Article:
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Carpinterians Gather to Protest Border Policy

Separating Children from Parents Is a 'Humanitarian Crisis'

A gathering in Carpinteria protested the separation of children and parents at the Mexico-U.S. border.
Odessa Stork

In an emotional display of solidarity, more than 140 people gathered in Carpinteria to protest the separation of immigrant families at U.S. borders. The Families Belong Together rally put on by Indivisible Carpinteria joined the events taking place nationwide on Thursday to put pressure on the Trump administration, from Democrats and Republicans alike, for its “zero-tolerance” policy of separating parents and children at the border.

Most recently, House Speaker Paul Ryan publicly denounced the practice. Carpinteria Indivisible cofounder Leslie Westbrook agreed: “The separation of children from their parents is a humanitarian emergency, and the UN has declared it so.” As did many speakers at the solidarity event, Carpinteria Mayor Fred Shaw stripped himself of his affiliation: “I’m not here representing the city, I’m here representing families,” he said. “Families are the building block of our entire society, and we are here tonight to honor them.”

As Maureen Foley Claffey spoke, as well as attorney Marisol Alarcon, audience members were moved to tears. Claffey, a member of the Carpinteria School Board, spoke of the abuse reported by the ACLU in detention centers, including children being punched, kicked, and threatened with sexual abuse. Alarcon has volunteered at detention centers and spoke of the intense trauma and suffering she has seen in the children who were separated from their parents.

(Left to right): Rev. Julia Hamilton; Rev. Dr. David Moore; Frank Rodriguez, CAUSE; Maureen Foley Claffey, (speaking); Marisol Alarcon, immigration attorney; Sarah Gore Maiani, activist; Leslie Westbrook; and Carpinteria Mayor Fred Shaw, at a Families Belong Together rally organized by Indivisible Carpinteria, June 14, 2018.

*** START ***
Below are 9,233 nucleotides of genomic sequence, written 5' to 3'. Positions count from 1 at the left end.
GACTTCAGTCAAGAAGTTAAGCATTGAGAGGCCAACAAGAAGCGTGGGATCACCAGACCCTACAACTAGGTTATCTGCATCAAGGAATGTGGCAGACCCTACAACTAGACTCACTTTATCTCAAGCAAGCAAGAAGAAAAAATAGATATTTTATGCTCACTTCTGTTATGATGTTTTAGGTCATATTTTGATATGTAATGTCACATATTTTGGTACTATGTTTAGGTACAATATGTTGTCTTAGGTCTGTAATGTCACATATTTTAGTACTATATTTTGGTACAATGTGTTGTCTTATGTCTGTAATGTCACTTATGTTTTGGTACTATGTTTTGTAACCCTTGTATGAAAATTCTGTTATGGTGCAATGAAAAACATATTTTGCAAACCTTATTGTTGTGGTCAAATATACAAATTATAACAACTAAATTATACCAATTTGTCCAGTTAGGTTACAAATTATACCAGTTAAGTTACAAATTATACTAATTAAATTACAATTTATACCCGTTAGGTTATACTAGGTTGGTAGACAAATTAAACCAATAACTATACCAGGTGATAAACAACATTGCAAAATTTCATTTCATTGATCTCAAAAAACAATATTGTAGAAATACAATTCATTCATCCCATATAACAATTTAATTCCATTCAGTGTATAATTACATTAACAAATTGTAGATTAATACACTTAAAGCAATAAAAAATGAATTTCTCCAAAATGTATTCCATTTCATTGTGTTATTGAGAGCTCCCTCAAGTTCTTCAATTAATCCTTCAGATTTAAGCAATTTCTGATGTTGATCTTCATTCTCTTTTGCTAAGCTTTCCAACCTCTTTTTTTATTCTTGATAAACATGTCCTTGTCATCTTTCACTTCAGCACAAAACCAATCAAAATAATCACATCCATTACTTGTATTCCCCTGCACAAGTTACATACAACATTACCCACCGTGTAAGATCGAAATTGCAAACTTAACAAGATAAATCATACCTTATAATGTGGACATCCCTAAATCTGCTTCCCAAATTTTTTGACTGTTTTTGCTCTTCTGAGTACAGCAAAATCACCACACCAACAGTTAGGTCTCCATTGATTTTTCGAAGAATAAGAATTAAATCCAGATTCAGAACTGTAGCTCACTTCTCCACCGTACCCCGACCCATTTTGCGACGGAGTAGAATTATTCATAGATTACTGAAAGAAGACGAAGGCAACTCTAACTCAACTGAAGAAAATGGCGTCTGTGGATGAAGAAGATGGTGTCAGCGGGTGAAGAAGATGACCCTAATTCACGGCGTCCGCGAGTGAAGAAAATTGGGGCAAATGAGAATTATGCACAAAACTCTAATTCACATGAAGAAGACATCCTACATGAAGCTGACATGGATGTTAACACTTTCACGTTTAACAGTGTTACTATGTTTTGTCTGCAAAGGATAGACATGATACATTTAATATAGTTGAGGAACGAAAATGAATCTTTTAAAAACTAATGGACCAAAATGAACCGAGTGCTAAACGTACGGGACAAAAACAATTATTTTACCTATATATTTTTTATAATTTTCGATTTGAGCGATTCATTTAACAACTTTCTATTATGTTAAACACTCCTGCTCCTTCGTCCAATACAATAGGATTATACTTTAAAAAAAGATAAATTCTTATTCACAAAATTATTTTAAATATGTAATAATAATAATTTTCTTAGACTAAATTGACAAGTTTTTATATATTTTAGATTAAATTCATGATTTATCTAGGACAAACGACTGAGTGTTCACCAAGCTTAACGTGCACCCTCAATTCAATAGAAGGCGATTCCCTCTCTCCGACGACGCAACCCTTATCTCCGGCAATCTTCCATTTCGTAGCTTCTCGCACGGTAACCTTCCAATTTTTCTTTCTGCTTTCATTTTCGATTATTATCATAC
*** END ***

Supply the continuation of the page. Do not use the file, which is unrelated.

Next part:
Paul Wellman

When Rev. Dr. David Moore of the New Covenant Church took the microphone, he expressed the need for love and kindness, but he didn’t shrink from taking on Attorney General Jeff Sessions’s assertion that the separation of families is supported by the Bible. “[I]n the economy of Jesus, humanity always has the right of way,” he said. “Your laws may have a purpose, but their purpose fails if they cannot undergird, support, and protect the dignity of what it means to be human.” Continue to humanize the issue and the immigrant community, urged Frank Rodriguez of CAUSE (Central Coast Alliance United for a Sustainable Economy), spurring people to transcend party lines.

Closing out the night, activist Sarah Gore Maiani cited conservative columnist Michael Gerson of the Washington Post. He’d pointed out that “few human beings would treat other human beings in this manner, which is exactly why Trump and [Chief of Staff John] Kelley must present ‘illegals’ as lesser beings defined by their criminality.” Maini stressed that dehumanizing immigrants and viewing them as “lesser-than” are the only way anyone could morally support this policy.

Indivisible Carpinteria, always the activist organization, asked all to call congressional representatives in support of Senator Dianne Feinstein’s “Keep Families Together” bill [1 (844) 311-7810]. The organizations working to protect kids separated from their families by ICE are in need of donations and assistance. They are The Florence Project, Human Rights First, We Belong Together, Asylum Seeker Advocacy Project, Women’s Refugee Commission, the ACLU, United We Dream Action, La Union Del Pueblo Entero, and Kids in Need of Defense (KIND).

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